Stroke Stroke is an abrupt interruption of constant blood flow to the brain that causes…
A cerebral or intracranial aneurysm is an abnormal focal dilation of an artery in the brain that results from a weakening of the inner muscular layer (the intima) of a blood vessel wall. The vessel develops a “blister-like” dilation that can become thin and rupture without warning. The resultant bleeding into the space around the brain is called a subarachnoid hemorrhage (SAH). This kind of hemorrhage can lead to a stroke, coma and/or death.
Aneurysms are usually found at the base of the brain just inside the skull, in an area called the subarachnoid space. In fact, 90 percent of SAHs are attributed to ruptured cerebral aneurysms and the two terms are often used synonymously.
- Hypertension (high blood pressure)
- Cigarette smoking
- Congenital (genetic) predisposition
- Injury or trauma to blood vessels
- Complication from some types of blood infections
There is little doubt on the treatment for ruptured cerebral aneurysms, which are typically secured with clips or coils to prevent re-rupture. Occasionally if the patients’ neurological status is poor on presentation, they have multiple medical co-morbidities, especially in the elderly age group, and the chances of significant recovery seem low, the treating physician may not recommend aggressive management.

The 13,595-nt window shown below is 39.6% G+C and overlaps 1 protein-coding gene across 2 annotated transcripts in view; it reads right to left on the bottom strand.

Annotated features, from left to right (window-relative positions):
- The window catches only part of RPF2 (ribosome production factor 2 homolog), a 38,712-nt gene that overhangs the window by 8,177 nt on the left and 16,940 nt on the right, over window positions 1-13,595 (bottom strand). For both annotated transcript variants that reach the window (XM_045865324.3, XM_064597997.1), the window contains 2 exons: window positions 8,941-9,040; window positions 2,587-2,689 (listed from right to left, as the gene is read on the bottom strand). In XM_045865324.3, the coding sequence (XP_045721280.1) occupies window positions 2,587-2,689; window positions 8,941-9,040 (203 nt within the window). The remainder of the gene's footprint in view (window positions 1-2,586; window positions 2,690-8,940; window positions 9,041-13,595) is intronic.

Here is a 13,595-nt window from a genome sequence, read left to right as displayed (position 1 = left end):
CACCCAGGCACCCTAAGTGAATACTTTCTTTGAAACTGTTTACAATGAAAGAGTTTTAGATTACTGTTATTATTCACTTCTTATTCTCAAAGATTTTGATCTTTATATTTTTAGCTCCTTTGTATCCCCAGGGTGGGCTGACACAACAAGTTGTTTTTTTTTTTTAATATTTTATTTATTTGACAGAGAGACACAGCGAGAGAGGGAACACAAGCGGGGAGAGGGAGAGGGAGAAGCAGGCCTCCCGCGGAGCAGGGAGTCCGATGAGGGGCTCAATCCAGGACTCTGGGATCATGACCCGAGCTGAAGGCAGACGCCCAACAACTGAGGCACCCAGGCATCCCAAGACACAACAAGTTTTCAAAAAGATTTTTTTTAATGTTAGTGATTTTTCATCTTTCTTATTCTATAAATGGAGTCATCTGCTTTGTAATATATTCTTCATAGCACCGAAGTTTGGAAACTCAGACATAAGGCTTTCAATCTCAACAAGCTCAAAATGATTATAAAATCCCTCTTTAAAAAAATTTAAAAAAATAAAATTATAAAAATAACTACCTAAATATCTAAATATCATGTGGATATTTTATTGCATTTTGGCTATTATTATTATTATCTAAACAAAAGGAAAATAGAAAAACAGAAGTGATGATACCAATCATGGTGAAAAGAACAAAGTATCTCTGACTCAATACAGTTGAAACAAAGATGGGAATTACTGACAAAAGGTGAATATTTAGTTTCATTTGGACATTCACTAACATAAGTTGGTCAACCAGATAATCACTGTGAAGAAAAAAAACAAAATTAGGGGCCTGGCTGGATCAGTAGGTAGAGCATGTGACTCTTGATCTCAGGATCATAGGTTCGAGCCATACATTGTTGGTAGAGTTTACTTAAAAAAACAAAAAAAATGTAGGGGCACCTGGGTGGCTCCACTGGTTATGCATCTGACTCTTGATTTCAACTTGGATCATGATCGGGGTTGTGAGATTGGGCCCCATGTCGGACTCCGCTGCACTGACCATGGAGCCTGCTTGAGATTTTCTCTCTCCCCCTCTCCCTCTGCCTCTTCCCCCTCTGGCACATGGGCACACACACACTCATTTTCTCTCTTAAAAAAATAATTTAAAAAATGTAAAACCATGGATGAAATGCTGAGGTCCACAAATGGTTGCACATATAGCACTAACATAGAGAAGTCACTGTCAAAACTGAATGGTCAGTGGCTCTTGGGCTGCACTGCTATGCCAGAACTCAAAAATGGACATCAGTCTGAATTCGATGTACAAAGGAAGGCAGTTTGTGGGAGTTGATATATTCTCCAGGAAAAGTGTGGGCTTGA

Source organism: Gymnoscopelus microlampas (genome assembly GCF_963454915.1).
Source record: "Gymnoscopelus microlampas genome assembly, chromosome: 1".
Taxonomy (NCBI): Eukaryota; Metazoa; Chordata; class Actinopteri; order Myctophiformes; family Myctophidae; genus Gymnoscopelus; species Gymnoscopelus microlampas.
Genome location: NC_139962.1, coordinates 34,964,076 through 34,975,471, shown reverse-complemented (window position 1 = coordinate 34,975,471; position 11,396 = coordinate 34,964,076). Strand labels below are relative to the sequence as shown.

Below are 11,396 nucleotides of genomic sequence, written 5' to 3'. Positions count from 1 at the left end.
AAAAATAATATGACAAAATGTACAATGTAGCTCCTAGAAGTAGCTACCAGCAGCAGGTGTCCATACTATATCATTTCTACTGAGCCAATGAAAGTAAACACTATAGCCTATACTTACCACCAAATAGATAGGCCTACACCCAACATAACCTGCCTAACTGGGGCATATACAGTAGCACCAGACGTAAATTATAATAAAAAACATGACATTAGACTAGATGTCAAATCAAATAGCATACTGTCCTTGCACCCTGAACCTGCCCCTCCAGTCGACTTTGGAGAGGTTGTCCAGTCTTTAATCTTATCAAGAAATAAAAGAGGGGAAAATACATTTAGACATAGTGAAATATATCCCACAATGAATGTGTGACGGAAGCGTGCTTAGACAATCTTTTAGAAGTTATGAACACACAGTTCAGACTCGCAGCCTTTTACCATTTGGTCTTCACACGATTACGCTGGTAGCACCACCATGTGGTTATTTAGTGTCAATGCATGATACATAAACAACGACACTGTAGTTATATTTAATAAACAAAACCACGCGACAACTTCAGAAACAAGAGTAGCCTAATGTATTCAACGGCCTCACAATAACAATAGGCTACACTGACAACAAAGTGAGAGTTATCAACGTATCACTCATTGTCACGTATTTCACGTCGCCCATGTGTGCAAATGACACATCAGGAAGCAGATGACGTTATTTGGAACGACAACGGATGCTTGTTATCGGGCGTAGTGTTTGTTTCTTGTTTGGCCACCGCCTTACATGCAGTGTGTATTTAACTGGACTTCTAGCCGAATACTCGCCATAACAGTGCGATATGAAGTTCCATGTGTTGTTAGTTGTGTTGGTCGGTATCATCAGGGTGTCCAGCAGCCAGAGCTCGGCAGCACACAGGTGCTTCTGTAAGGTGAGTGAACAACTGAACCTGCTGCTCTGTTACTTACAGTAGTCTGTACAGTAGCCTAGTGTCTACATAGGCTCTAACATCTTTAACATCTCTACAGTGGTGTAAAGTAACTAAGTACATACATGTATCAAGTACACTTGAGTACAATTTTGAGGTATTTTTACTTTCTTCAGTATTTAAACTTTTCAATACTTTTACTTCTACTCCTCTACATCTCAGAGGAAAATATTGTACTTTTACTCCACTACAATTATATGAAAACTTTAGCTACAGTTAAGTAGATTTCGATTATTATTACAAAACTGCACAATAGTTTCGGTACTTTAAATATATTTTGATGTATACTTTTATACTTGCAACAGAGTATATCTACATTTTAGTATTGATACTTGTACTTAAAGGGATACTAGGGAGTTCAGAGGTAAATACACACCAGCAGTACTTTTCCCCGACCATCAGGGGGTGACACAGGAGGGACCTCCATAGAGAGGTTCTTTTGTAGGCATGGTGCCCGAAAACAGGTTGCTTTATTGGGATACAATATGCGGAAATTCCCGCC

Medical therapy is usually only an option for the treatment of un-ruptured intracranial aneurysms. Strategies include smoking cessation and blood pressure control. These are the only factors that have been shown to have a significant effect on aneurysm formation, growth and/or rupture.
An aneurysm is clipped through a craniotomy, which is a surgical procedure in which the brain and the blood vessels are accessed through an opening in the skull. After the aneurysm is identified, it is carefully dissected (separated) from the surrounding brain tissue. A small metal clip (usually made from titanium) is then applied to the neck (base) of the aneurysm. Aneurysm clips come in all different shapes and sizes, and the choice of a particular clip is based on the size and location of an aneurysm. The clip has a spring mechanism which allows the two “jaws” of the clip to close around either side of the aneurysm, thus occluding (separating) the aneurysm from the parent (origin) blood vessel. In the ideal clipping, normal blood vessel anatomy is physically restored by excluding the aneurysm sac from the cerebral circulation.